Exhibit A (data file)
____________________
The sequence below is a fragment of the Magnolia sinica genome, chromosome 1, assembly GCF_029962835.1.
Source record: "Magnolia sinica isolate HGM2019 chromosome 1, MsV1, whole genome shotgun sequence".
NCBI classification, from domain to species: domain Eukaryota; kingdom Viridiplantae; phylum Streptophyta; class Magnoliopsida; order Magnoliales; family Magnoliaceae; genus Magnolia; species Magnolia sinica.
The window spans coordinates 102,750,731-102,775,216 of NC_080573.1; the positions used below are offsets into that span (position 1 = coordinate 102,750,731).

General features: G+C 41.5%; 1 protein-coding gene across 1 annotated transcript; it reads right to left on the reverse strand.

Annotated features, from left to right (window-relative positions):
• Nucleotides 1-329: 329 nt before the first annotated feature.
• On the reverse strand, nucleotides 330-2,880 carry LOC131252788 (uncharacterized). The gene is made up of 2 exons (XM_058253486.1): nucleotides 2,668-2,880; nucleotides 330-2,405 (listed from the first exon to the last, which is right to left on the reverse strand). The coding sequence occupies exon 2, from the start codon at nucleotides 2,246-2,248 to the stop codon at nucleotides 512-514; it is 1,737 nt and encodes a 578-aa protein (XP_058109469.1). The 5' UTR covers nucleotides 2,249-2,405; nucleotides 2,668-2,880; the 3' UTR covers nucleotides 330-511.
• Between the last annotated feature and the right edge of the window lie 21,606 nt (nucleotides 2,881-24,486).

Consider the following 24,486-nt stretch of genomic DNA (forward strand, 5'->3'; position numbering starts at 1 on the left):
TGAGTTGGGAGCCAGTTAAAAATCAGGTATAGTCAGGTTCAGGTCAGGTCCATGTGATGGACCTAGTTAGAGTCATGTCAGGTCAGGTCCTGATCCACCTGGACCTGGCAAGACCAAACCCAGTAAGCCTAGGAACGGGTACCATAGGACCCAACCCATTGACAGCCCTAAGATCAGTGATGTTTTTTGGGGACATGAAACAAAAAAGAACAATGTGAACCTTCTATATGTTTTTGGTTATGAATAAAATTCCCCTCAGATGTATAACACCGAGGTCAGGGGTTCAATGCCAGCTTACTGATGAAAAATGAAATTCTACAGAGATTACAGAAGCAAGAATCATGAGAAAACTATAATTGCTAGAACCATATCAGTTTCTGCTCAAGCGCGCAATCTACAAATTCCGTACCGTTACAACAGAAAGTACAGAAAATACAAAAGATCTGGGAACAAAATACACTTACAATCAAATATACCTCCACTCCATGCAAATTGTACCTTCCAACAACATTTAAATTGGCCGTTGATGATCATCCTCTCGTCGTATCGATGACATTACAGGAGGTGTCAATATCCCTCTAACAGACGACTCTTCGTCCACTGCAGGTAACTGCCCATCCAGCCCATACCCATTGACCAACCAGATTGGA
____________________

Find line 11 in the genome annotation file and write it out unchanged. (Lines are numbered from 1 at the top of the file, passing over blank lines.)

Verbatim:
TGAGTTGGGAGCCAGTTAAAAATCAGGTATAGTCAGGTTCAGGTCAGGTCCATGTGATGGACCTAGTTAGAGTCATGTCAGGTCAGGTCCTGATCCACCTGGACCTGGCAAGACCAAACCCAGTAAGCCTAGGAACGGGTACCATAGGACCCAACCCATTGACAGCCCTAAGATCAGTGATGTTTTTTGGGGACATGAAACAAAAAAGAACAATGTGAACCTTCTATATGTTTTTGGTTATGAATAAAATTCCCCTCAGATGTATAACACCGAGGTCAGGGGTTCAATGCCAGCTTACTGATGAAAAATGAAATTCTACAGAGATTACAGAAGCAAGAATCATGAGAAAACTATAATTGCTAGAACCATATCAGTTTCTGCTCAAGCGCGCAATCTACAAATTCCGTACCGTTACAACAGAAAGTACAGAAAATACAAAAGATCTGGGAACAAAATACACTTACAATCAAATATACCTCCACTCCATGCAAATTGTACCTTCCAACAACATTTAAATTGGCCGTTGATGATCATCCTCTCGTCGTATCGATGACATTACAGGAGGTGTCAATATCCCTCTAACAGACGACTCTTCGTCCACTGCAGGTAACTGCCCATCCAGCCCATACCCATTGACCAACCAGATTGGA